Ali Krieger: “You can’t roll into the tournament and think you’re automatically going to win it”

U.S. Women’s National Team defender Ali Krieger sat with U.S. coach Pia Sundhage and the small U.S. contingent in Frankfurt, Germany last week as the 16 teams were drawn for the 2011 FIFA Women’s World Cup. The U.S., one of four seeded teams, learned its fate as Sweden, Colombia, and North Korea filled up the rest of Group C.

“If you see each of the groups, every team is going to be good. You’re playing the best of the best. You’re playing the best in the world,” Krieger said via phone last week from Germany. “Everyone’s catching up. You can’t roll into the tournament and think that you’re automatically going to win it. We know we have to focus on the first game and take every game like it’s our last. I”m actually happy that we’ll be put to the test and that we’ll be challenged.”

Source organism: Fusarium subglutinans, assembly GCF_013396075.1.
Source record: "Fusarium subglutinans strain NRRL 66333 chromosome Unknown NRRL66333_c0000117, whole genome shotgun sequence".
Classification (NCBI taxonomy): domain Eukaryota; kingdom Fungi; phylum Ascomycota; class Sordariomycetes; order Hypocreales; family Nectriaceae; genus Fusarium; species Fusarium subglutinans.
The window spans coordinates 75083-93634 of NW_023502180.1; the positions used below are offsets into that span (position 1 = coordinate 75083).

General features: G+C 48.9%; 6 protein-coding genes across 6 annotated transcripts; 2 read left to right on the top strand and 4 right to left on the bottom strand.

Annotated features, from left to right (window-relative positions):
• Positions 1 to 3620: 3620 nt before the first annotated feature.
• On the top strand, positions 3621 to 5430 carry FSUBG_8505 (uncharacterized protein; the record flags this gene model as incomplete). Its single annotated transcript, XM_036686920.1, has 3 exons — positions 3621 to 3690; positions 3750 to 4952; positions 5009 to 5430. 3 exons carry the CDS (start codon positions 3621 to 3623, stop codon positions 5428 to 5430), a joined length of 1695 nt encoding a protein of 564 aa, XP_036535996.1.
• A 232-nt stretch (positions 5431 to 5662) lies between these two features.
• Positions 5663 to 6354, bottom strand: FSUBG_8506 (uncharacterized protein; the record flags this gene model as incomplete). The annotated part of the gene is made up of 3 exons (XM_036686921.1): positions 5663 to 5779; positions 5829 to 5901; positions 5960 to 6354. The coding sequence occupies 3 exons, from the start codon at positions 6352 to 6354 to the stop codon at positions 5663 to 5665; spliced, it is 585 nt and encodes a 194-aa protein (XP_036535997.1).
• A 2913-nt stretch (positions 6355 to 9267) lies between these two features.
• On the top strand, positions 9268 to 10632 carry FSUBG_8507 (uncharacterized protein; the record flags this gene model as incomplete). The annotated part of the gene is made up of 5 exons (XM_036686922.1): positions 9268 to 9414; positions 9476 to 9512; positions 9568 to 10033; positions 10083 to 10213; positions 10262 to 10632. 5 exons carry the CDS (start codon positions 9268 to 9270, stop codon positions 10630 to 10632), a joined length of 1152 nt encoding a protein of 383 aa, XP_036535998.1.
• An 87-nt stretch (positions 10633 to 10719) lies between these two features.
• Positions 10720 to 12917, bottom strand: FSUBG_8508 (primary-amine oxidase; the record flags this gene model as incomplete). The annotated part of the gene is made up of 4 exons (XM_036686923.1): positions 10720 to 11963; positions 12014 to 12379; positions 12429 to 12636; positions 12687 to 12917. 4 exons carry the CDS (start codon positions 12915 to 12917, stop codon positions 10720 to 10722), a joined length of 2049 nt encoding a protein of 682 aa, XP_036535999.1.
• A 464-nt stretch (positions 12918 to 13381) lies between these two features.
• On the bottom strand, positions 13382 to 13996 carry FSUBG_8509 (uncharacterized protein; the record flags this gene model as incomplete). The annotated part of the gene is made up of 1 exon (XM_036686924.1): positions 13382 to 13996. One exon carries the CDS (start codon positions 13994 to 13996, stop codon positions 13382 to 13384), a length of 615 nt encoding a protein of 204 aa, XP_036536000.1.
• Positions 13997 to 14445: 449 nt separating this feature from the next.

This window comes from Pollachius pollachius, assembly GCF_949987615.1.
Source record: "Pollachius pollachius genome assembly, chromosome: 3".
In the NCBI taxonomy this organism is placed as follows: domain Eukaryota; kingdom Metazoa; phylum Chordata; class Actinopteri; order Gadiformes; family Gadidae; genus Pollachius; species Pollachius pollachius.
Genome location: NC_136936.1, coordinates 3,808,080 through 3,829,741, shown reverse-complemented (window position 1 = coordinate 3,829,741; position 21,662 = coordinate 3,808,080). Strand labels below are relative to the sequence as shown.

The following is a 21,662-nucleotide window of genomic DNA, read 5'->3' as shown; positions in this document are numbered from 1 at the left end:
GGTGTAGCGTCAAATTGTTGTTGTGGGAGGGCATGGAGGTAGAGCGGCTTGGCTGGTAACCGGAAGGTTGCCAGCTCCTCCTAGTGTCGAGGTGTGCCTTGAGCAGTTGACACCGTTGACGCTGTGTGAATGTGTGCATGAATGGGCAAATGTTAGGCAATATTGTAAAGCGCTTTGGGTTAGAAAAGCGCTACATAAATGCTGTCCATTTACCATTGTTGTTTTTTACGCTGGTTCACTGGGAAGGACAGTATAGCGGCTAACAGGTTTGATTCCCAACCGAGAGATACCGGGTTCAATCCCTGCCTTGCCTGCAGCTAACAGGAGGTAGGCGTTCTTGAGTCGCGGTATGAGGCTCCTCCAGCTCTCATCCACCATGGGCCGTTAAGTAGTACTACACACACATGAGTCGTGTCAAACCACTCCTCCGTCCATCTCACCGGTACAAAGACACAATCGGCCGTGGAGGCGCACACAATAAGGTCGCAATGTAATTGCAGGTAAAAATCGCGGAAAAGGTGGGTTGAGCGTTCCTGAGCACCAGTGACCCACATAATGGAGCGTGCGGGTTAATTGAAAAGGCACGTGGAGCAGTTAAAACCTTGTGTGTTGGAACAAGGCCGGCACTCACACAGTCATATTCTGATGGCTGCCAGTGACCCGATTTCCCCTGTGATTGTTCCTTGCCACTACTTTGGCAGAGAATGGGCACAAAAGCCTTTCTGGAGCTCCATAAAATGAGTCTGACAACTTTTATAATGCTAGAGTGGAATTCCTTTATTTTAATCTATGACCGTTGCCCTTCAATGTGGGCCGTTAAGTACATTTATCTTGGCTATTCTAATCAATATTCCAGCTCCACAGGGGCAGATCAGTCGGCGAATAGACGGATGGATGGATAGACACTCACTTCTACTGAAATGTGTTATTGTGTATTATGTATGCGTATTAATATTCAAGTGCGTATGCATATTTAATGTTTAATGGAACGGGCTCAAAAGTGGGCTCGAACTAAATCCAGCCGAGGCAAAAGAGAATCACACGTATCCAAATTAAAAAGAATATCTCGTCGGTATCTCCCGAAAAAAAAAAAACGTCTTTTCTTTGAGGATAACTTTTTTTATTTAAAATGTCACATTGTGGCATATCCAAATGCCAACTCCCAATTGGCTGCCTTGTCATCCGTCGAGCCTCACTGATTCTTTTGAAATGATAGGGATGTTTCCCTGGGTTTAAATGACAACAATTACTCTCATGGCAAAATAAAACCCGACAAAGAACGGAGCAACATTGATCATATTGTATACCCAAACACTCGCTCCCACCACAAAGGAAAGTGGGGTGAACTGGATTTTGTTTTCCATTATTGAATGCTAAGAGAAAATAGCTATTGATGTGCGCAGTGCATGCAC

Some have already labeled Group C as the Group of Death, others save that distinction for Group A (Germany, France, Canada, Nigeria). Krieger said that no team has an easy ride through the group stage no matter what group it’s in.

“You can’t expect to just show up and win,” she said.

Take the U.S. team’s performance at the CONCACAF qualifiers for example. The U.S. lost to Mexico, and then had to beat Italy in a two-leg CONCACAF/UEFA playoff to qualify for the World Cup.

“I think it was one of the best things that could’ve happened to us,” Krieger said, referring to the loss to Mexico. “Our team came closer together. The two games versus Italy made us work hard. This was all very new to us because it was do or die. There was a lot of pressure for us. It was a tough and difficult road we had to take.”

Krieger said there’s already a huge buzz in Germany about the World Cup, which is still more than six months away. She also knows a little about the venues, having played for FFC Frankfurt since 2007.

“The draw was well-done, well-organized, so it’s off to a good start already,” Krieger said. “They’re really passionate about football here. There’s a lot of hype with fans because it’s going to be in a soccer country. I think that it helped that the men’s World Cup was here (in 2006). They have the setup already. And, there’s so much advertising for it. I think there’s already been around 300,000 tickets sold. I can’t wait.”